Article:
Music Production Lessons Learned 2019-1-Archive-1

May 31, 2020 — Jt Spratley

First published on May 4, 2020

I learned some really important music production lessons in 2018. I spent most of 2019 continuing to release extended plays (EPs) that show my versatility and blogging about them here:

Then I decided to work on my first album, a compilation of tracks that, as I said in the introduction track:

Covers my past 11 years. I touch on a serious relationship, the end of it, fun stuff, and reflection. Then, a few experimental instrumentals.

I redid Chill49-80 afterwards before Christmas.

Here are some music production lessons learned while working on my first album – 1-Archive-1.

Lead with the story

As stated above, the album leads with the story in the intro. It’s the first lesson from my music production lessons in 2018 blog. I wanted to set the expection as progression in life, not quality production for my skills in 2019. Many tracks on this album were just better arranged, then mixed and mastered.

After four songs, there’s a short interlude before four old instrumentals with, from the intro, β€œelements from my current style, including acoustic instruments and vocal effects.” They offer a preview of where I am now. Speaking of instruments…

Acoustic Instruments Are More Fun

Many of us know acoustic instruments have major advantages over virtual instruments (VSTs):

  • Realistic velocity without programming
  • Realistic syncing instead of grid-locked quantized notes
  • Slight changes in tone, attack, decay, sustain, and release from mic position and how notes are played

They all affect each other without adding effects. I’m no skilled instrumentalist, but I prefer the sound of note sweeps on the bass guitar in Love or Lust over my VSTs with monophonic settings.

Having a real kalimba on Special Tines (get the reference?) was great because of the amount of variation possible between each note. Some plucks are softer while others are harsh with the harshness of the fingernail striking the tine. Sliding fingers across sound holes create an authentic, subtle wah sound on the release.

These all help progress an arrangement with constant change.

Singles Vs. Albums Music Distribution

I asked a few music distributors about the requirements for an album because an album is viewed differently than an EP. General requirements for an album are 10+ tracks over 30 minutes total length. Anything shorter is an EP. A long play (LP) is a physical product, which is why it’s not used in album titles. This, along with my current reading, got me thinking.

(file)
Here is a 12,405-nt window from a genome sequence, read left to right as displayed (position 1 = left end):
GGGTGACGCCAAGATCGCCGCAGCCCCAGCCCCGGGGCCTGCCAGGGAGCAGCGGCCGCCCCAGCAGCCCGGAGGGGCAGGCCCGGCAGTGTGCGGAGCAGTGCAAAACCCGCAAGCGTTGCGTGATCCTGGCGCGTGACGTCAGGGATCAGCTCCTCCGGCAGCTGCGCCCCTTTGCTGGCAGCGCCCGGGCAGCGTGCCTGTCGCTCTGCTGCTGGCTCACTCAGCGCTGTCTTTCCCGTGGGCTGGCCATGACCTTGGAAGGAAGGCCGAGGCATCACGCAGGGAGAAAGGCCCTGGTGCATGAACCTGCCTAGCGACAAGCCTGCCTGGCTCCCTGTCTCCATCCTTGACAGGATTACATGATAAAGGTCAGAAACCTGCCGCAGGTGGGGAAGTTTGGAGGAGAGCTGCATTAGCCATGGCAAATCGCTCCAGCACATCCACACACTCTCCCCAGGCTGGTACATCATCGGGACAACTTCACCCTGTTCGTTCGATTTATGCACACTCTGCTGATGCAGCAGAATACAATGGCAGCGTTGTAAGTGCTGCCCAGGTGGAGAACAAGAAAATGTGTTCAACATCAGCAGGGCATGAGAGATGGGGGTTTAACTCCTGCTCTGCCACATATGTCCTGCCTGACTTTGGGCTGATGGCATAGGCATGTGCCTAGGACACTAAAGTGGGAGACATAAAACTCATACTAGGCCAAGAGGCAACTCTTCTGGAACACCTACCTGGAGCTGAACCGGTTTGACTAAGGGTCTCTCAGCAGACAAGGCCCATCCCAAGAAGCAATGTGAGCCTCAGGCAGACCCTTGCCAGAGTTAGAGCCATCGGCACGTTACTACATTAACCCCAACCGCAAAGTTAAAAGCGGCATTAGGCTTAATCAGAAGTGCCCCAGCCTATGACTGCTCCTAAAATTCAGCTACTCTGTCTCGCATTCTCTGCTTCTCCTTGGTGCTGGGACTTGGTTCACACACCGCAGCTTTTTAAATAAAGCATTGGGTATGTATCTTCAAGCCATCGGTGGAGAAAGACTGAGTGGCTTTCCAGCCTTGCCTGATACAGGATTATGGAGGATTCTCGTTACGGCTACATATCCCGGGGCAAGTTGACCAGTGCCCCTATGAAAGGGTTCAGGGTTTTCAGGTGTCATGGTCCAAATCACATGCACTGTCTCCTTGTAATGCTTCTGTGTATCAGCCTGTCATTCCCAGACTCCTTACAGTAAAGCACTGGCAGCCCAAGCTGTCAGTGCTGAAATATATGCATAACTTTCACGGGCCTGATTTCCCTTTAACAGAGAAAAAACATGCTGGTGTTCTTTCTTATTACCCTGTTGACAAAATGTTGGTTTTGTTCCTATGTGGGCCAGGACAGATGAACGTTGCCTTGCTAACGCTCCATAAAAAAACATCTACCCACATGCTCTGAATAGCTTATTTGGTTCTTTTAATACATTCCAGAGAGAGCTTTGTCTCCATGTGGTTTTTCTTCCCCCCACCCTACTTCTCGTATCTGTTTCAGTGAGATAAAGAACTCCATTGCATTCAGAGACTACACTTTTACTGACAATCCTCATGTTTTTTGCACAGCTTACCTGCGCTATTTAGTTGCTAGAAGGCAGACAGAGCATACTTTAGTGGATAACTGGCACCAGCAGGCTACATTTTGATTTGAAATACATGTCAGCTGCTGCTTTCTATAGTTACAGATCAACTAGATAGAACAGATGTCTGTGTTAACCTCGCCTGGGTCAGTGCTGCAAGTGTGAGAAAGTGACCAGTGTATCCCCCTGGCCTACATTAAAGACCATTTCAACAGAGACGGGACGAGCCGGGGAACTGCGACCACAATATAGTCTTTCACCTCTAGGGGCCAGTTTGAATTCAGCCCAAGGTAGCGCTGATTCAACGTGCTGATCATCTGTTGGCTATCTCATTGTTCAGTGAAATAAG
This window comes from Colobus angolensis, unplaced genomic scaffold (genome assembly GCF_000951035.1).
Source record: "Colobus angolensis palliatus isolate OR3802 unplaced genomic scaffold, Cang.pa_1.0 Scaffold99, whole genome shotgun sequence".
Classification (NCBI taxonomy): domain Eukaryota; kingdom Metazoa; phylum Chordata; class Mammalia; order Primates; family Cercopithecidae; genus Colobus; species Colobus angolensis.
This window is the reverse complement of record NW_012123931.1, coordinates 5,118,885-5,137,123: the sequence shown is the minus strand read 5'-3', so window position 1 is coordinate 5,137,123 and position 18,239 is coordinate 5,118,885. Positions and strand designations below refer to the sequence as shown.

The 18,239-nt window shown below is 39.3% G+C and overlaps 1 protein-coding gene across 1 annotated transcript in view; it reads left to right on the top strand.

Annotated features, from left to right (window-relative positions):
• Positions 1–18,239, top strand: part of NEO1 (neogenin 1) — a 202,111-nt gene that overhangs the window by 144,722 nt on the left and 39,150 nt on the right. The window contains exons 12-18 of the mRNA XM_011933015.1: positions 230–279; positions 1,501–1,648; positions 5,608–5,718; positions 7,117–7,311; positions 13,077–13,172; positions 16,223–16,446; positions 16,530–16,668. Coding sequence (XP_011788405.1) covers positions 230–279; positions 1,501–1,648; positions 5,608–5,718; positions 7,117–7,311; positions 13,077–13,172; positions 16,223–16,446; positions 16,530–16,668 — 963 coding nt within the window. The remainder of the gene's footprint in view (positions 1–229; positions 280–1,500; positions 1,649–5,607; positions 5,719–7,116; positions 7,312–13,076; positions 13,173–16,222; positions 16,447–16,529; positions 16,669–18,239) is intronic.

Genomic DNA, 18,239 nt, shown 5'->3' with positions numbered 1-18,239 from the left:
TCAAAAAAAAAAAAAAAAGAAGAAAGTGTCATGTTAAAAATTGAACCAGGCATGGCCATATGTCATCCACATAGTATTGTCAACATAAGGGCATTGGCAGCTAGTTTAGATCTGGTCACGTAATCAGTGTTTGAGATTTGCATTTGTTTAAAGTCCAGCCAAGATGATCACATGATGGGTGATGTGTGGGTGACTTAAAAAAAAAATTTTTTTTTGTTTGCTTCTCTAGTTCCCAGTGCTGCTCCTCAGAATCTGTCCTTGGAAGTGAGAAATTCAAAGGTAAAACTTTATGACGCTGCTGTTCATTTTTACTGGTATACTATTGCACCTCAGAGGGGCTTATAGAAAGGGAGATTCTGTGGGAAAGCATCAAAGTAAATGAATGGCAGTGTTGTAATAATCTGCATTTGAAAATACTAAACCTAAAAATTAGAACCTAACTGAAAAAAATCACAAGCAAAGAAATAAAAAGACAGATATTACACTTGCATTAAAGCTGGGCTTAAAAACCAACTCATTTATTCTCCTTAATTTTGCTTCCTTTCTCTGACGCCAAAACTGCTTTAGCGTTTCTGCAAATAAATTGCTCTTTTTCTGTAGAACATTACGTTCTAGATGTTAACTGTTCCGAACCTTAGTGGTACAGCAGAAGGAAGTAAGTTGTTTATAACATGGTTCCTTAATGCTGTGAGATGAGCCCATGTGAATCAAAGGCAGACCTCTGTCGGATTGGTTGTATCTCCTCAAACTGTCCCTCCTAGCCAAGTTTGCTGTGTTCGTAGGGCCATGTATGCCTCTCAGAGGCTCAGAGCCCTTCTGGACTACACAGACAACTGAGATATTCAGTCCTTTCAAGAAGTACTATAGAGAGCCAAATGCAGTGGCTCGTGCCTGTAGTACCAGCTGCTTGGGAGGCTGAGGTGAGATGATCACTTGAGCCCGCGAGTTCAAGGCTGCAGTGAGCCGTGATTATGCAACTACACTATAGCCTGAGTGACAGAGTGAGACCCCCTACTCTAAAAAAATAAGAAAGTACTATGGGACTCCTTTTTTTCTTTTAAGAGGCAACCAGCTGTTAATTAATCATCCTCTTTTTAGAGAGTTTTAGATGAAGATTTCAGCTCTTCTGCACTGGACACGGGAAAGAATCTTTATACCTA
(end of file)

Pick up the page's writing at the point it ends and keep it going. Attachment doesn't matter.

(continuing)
A single is obviously easier to release. Releasing singles every other month creates more opportunities to show in β€œNew” sections in music stores and benefit from fear of missing out (FOMA). The biggest downside here is coming up with new album art in GIMP or Krita.

An album shows deeper dedication to a core concept. Multiple tracks released at once equal multiple chances to gain another play and fan. The problem here is seeming inactive in a fast-paced society with a latest release 6 months ago. That’s the first thing Apple Music shows. Balance is key.

Install FL Studio on Linux

I’m not at the point of using only Linux and open source software to record a whole album, but this is progress. Ardour, LMMS,and QTractor are great open source digital audio workstations (DAWs) but I need to focus on what I have now. I don’t want to prioritize exporting MIDI files (more historic than I thought) .A streamlined workflow is most important.

Search Engine Optimization (SEO)

Jt Spratley Schema in Google Results

After learning so much about SEO at work, I got curious about how to make my music easier to find. I learned how to create a schema for search engines. These panels show up beside search engine results for public figures and corporations. It’s easy to do within a website index file head section or WordPress. There are guides for Bandzoogle, SquareSpace, and likely other content management systems (CMSs).

I cover SEO deeper in my Web Development Improvements in 2019 blog.

Listen to 1-Archive-1 on YouTube, Spotify, and more. Or learn the background behind each track on the album:

Tags: music-production, music, IT